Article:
The first step to getting your finances on track is to know where your money is going. But that isn’t always obvious: you may have a good handle on your monthly bills, but what about your daily expenses? You may be surprised by how much money you spend on small items—like food and transportation—when you add up your out-of-pocket costs.

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Quicken. Microsoft Money. Intuit. There are plenty of high-tech ways to manage your money and help you track and cut spending. But if you can’t master, won’t use or are too frugal to buy the high-tech solutions, pick up a pencil and start saving and budgeting now with a low-tech option.

Most budgeting gurus advise their followers to track spending for several months. You can get a notebook just to record spending or write down expenses in a planner you already use.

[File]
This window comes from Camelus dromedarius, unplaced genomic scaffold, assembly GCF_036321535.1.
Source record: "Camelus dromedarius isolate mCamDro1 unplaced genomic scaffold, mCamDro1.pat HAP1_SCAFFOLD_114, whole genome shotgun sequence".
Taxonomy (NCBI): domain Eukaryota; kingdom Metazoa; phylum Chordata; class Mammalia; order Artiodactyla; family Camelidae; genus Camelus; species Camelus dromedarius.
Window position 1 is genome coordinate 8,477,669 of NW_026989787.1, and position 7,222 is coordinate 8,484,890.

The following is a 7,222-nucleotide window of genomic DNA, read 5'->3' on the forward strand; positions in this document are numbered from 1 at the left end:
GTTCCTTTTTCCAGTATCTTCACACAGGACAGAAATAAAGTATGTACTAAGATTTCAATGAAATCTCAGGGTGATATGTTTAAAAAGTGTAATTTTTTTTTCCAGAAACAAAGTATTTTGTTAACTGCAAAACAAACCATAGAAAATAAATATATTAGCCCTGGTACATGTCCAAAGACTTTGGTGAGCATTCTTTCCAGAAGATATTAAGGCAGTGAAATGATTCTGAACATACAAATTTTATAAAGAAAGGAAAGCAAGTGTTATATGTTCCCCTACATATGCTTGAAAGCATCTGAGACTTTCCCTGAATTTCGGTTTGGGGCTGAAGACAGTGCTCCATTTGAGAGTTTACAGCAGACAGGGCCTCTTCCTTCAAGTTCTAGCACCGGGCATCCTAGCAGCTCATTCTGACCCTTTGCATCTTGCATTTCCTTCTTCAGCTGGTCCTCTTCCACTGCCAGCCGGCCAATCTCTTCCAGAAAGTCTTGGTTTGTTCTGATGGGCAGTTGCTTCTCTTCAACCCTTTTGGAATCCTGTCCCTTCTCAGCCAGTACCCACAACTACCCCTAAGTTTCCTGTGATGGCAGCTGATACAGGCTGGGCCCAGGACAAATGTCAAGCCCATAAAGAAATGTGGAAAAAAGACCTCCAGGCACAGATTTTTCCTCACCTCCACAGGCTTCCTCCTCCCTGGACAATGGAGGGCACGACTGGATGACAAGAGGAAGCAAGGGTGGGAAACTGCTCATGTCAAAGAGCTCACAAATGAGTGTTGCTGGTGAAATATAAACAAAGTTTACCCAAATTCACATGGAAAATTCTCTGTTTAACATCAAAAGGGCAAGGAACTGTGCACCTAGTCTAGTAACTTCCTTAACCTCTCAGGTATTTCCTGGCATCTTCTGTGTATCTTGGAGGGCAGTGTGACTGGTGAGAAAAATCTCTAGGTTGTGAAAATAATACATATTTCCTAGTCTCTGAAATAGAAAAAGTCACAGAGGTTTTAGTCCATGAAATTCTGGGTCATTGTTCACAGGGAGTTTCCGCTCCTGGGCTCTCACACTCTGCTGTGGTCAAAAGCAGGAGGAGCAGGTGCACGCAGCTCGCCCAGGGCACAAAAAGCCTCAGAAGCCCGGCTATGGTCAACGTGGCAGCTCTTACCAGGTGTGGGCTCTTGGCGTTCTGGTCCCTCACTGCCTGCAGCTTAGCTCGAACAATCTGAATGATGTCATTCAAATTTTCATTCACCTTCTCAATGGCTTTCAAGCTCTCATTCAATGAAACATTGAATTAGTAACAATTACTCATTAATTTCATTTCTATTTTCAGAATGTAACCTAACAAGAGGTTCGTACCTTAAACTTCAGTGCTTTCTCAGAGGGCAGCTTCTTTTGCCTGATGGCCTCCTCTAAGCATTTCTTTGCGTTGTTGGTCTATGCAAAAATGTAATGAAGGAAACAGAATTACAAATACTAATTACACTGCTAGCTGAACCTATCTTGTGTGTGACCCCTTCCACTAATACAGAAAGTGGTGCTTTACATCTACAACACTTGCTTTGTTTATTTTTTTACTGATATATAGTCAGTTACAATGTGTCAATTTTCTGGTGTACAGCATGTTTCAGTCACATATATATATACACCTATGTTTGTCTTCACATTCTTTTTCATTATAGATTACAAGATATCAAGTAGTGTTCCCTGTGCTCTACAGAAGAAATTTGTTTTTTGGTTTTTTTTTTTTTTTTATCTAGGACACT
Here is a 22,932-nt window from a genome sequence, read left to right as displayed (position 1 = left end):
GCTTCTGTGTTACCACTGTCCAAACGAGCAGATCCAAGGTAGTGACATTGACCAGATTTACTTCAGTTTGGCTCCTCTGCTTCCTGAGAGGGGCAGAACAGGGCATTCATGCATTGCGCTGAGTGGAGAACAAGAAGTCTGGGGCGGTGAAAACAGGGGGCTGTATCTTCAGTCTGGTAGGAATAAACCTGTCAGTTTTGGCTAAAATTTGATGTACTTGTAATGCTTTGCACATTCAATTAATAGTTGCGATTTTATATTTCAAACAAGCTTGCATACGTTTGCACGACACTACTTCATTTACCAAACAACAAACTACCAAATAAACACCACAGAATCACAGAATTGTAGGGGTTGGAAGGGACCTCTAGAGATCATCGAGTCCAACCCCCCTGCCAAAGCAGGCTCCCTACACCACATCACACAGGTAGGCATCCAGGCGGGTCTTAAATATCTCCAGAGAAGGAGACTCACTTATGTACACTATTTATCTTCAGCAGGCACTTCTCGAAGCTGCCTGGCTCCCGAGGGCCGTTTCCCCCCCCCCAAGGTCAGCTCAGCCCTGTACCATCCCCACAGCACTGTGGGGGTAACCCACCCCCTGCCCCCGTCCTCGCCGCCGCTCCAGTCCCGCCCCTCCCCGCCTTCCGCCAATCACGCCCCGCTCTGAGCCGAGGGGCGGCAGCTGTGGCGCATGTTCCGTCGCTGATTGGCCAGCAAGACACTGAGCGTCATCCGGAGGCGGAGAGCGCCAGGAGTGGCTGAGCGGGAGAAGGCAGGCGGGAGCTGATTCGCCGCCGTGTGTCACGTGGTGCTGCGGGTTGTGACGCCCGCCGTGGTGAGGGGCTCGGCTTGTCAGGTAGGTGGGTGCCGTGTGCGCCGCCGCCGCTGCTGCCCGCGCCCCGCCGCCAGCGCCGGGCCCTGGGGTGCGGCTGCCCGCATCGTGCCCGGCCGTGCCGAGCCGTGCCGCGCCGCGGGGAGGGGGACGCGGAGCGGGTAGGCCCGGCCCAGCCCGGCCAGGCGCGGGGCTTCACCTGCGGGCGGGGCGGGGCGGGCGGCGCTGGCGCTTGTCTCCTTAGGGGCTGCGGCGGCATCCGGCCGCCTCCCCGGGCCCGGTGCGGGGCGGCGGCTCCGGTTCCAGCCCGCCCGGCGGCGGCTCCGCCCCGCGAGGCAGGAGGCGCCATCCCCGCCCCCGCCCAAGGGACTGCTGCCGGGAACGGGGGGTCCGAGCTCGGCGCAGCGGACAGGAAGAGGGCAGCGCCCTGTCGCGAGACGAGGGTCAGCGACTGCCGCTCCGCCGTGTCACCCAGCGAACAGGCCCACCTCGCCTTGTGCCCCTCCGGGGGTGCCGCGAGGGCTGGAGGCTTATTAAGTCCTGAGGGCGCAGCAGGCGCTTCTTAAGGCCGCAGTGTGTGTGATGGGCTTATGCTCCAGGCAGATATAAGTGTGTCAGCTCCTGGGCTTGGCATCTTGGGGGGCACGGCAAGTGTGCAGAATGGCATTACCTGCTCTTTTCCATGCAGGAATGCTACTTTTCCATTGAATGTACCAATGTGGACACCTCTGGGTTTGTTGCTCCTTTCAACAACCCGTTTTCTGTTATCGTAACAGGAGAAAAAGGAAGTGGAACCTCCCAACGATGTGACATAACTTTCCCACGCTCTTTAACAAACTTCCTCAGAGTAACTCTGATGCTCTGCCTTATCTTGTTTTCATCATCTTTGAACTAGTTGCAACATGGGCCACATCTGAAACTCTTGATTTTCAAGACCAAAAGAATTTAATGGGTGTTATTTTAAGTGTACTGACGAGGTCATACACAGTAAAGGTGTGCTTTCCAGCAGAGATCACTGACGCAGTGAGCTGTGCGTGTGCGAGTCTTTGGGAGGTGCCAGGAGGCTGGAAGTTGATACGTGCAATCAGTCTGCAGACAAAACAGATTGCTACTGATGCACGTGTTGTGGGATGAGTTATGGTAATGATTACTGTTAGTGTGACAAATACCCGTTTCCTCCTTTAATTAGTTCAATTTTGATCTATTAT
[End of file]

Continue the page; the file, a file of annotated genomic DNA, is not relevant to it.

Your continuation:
NOTE: If your expenses include wi-fi, reading materials and entertainment, check out the 8 ways that Curtis can save you money.


The most basic tracking method involves writing down what you spend in a notebook on a daily basis. If you choose to track your expenses using a notebook, carry it everywhere you go or keep it in a handy place at home along with a pen or pencil. If you have to search for your notebook and a pen or pencil, recording what you spent that day can be — and will most likely be — forgotten.

Another tracking technique involves saving receipts from your purchases and documenting that information in a notebook or on your computer later.